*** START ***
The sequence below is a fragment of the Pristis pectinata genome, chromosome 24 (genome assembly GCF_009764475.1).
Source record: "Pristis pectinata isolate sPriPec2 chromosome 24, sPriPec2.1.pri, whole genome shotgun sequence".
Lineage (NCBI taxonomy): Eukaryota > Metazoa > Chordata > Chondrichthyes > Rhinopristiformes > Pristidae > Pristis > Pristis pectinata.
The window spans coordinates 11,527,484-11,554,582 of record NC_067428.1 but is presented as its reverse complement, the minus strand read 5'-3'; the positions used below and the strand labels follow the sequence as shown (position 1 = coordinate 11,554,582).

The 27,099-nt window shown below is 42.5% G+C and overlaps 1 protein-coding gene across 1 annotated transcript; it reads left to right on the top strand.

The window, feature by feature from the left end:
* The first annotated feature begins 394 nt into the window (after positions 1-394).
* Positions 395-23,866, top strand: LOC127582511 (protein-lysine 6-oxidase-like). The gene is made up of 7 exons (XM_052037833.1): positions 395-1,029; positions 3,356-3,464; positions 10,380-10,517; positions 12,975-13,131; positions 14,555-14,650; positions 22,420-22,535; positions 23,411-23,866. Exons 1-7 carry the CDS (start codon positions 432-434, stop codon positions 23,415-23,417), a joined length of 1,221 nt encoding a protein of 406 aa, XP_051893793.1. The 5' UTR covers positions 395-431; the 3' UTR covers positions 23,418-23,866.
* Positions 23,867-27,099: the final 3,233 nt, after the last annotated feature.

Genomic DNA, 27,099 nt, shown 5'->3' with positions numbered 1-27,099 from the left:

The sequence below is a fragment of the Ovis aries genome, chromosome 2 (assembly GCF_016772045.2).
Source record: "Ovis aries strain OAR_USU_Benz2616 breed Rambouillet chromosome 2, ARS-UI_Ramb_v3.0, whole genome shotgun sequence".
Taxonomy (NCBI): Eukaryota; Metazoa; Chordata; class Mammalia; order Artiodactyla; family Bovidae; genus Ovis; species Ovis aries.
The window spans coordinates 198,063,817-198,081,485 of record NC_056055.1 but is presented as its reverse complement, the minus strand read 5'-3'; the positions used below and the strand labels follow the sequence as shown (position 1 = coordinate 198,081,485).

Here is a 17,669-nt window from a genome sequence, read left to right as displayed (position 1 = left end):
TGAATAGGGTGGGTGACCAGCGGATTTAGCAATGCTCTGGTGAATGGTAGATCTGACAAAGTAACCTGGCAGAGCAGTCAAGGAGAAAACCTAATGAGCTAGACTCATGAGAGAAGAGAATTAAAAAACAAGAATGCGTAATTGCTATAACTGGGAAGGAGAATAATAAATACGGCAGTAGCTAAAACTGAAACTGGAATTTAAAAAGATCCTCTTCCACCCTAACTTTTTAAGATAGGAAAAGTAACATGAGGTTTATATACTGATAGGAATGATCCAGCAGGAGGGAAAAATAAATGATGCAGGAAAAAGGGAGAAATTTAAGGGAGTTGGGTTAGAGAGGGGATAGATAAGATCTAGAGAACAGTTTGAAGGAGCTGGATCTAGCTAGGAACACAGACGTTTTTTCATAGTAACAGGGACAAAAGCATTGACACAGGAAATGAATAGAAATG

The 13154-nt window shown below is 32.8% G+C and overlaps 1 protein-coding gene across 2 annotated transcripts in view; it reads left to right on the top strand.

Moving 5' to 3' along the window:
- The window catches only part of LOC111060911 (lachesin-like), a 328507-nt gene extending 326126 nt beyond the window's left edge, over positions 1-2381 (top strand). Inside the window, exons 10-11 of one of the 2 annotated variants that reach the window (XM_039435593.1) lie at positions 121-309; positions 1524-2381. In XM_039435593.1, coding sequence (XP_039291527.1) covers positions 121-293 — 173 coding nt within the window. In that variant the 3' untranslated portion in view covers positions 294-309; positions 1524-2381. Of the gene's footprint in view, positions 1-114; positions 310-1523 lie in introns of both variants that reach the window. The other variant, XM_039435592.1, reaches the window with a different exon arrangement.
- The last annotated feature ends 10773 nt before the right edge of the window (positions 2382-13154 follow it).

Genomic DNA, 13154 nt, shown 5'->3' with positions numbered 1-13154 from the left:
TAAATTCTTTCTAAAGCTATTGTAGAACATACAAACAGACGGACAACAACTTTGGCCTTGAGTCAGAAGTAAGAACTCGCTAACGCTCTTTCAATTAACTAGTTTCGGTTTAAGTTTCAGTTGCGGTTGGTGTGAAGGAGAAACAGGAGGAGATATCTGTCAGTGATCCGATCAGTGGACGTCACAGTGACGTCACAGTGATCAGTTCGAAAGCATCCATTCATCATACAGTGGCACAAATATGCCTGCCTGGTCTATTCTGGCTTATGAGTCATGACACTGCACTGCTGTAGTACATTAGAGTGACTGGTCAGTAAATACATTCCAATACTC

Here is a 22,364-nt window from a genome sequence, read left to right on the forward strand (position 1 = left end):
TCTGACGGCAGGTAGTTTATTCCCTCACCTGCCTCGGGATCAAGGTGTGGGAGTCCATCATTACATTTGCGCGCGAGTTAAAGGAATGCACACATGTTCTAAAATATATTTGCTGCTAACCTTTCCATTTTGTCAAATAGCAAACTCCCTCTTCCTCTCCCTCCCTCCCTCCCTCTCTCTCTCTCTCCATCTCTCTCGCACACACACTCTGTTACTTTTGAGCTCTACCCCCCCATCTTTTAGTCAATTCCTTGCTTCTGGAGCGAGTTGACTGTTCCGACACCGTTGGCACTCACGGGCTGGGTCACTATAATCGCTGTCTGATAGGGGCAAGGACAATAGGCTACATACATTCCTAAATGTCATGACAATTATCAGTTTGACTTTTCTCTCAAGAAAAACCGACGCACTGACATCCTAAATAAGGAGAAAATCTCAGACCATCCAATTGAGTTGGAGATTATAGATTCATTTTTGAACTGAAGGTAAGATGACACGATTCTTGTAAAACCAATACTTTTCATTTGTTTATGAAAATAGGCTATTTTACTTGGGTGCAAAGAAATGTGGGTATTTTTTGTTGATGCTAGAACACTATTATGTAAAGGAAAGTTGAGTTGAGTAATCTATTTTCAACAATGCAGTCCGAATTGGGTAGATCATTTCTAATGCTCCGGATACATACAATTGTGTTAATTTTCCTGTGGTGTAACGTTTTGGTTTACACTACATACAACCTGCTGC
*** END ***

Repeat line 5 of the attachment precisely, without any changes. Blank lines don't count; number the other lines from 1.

The 27,099-nt window shown below is 42.5% G+C and overlaps 1 protein-coding gene across 1 annotated transcript; it reads left to right on the top strand.